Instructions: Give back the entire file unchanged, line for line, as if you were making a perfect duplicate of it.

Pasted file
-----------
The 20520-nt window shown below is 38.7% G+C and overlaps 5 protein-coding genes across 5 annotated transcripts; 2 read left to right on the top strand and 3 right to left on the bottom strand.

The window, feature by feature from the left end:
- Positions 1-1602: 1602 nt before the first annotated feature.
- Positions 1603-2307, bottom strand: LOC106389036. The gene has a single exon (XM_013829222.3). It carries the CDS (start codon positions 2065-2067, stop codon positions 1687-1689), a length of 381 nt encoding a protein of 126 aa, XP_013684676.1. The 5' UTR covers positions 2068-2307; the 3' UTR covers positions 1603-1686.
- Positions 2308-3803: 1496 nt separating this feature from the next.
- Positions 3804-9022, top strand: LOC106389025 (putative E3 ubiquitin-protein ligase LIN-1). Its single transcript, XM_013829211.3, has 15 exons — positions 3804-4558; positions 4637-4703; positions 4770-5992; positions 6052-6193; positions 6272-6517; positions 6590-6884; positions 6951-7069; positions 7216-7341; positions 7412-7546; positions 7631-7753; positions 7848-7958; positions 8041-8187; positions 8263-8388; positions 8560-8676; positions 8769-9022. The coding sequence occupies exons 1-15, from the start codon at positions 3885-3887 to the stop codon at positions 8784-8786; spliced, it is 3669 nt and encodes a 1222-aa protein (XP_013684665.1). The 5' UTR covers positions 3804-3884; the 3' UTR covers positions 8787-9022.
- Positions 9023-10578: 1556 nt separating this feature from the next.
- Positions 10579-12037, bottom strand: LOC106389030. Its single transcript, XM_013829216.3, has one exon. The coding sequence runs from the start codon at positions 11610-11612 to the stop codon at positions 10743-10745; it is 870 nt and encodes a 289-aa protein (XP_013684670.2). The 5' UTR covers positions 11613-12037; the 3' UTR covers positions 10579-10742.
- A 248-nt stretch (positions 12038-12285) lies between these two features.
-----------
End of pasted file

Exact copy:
The 20520-nt window shown below is 38.7% G+C and overlaps 5 protein-coding genes across 5 annotated transcripts; 2 read left to right on the top strand and 3 right to left on the bottom strand.

The window, feature by feature from the left end:
- Positions 1-1602: 1602 nt before the first annotated feature.
- Positions 1603-2307, bottom strand: LOC106389036. The gene has a single exon (XM_013829222.3). It carries the CDS (start codon positions 2065-2067, stop codon positions 1687-1689), a length of 381 nt encoding a protein of 126 aa, XP_013684676.1. The 5' UTR covers positions 2068-2307; the 3' UTR covers positions 1603-1686.
- Positions 2308-3803: 1496 nt separating this feature from the next.
- Positions 3804-9022, top strand: LOC106389025 (putative E3 ubiquitin-protein ligase LIN-1). Its single transcript, XM_013829211.3, has 15 exons — positions 3804-4558; positions 4637-4703; positions 4770-5992; positions 6052-6193; positions 6272-6517; positions 6590-6884; positions 6951-7069; positions 7216-7341; positions 7412-7546; positions 7631-7753; positions 7848-7958; positions 8041-8187; positions 8263-8388; positions 8560-8676; positions 8769-9022. The coding sequence occupies exons 1-15, from the start codon at positions 3885-3887 to the stop codon at positions 8784-8786; spliced, it is 3669 nt and encodes a 1222-aa protein (XP_013684665.1). The 5' UTR covers positions 3804-3884; the 3' UTR covers positions 8787-9022.
- Positions 9023-10578: 1556 nt separating this feature from the next.
- Positions 10579-12037, bottom strand: LOC106389030. Its single transcript, XM_013829216.3, has one exon. The coding sequence runs from the start codon at positions 11610-11612 to the stop codon at positions 10743-10745; it is 870 nt and encodes a 289-aa protein (XP_013684670.2). The 5' UTR covers positions 11613-12037; the 3' UTR covers positions 10579-10742.
- A 248-nt stretch (positions 12038-12285) lies between these two features.